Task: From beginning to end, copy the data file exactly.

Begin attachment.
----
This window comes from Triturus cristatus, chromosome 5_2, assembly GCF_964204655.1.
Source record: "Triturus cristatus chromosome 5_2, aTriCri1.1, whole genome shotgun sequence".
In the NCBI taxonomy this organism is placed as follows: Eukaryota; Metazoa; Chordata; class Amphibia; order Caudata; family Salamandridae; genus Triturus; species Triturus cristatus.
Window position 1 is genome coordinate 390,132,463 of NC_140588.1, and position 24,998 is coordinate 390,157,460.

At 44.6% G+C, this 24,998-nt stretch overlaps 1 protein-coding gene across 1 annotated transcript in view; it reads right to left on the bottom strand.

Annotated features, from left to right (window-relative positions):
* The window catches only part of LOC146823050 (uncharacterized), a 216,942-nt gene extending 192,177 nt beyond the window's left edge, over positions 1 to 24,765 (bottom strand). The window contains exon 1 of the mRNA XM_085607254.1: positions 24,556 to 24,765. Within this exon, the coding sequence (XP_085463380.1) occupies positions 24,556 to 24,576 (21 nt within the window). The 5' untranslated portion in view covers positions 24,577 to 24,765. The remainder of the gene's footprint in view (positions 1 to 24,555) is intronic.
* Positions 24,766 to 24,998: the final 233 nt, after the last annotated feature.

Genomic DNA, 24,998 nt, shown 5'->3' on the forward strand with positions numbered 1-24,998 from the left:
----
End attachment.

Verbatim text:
This window comes from Triturus cristatus, chromosome 5_2, assembly GCF_964204655.1.
Source record: "Triturus cristatus chromosome 5_2, aTriCri1.1, whole genome shotgun sequence".
In the NCBI taxonomy this organism is placed as follows: Eukaryota; Metazoa; Chordata; class Amphibia; order Caudata; family Salamandridae; genus Triturus; species Triturus cristatus.
Window position 1 is genome coordinate 390,132,463 of NC_140588.1, and position 24,998 is coordinate 390,157,460.

At 44.6% G+C, this 24,998-nt stretch overlaps 1 protein-coding gene across 1 annotated transcript in view; it reads right to left on the bottom strand.

Annotated features, from left to right (window-relative positions):
* The window catches only part of LOC146823050 (uncharacterized), a 216,942-nt gene extending 192,177 nt beyond the window's left edge, over positions 1 to 24,765 (bottom strand). The window contains exon 1 of the mRNA XM_085607254.1: positions 24,556 to 24,765. Within this exon, the coding sequence (XP_085463380.1) occupies positions 24,556 to 24,576 (21 nt within the window). The 5' untranslated portion in view covers positions 24,577 to 24,765. The remainder of the gene's footprint in view (positions 1 to 24,555) is intronic.
* Positions 24,766 to 24,998: the final 233 nt, after the last annotated feature.

Genomic DNA, 24,998 nt, shown 5'->3' on the forward strand with positions numbered 1-24,998 from the left: